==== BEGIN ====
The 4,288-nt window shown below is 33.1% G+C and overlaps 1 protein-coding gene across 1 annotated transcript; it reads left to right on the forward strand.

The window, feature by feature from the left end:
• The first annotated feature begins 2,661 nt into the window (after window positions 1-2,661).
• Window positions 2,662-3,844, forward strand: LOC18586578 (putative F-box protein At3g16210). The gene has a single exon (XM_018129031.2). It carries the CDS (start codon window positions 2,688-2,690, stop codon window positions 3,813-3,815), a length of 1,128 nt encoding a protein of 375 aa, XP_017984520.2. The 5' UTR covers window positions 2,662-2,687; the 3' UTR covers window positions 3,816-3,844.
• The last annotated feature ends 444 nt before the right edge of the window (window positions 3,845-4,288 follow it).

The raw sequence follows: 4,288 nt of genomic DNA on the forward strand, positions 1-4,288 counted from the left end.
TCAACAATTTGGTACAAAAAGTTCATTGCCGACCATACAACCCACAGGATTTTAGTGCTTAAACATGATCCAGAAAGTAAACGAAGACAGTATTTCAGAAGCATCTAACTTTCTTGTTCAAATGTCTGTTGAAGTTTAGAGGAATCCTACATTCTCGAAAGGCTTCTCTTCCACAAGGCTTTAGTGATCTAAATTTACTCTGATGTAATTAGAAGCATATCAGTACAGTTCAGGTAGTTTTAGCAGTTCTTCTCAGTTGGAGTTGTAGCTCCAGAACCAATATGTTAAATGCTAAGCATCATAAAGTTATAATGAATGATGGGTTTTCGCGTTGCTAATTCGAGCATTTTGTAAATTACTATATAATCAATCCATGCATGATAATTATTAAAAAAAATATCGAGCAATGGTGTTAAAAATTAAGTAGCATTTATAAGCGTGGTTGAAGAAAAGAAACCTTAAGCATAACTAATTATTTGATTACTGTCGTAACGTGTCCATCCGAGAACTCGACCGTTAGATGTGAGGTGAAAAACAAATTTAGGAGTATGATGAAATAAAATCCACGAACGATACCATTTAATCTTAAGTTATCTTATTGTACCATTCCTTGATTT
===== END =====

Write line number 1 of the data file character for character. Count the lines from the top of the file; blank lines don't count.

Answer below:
The 4,288-nt window shown below is 33.1% G+C and overlaps 1 protein-coding gene across 1 annotated transcript; it reads left to right on the forward strand.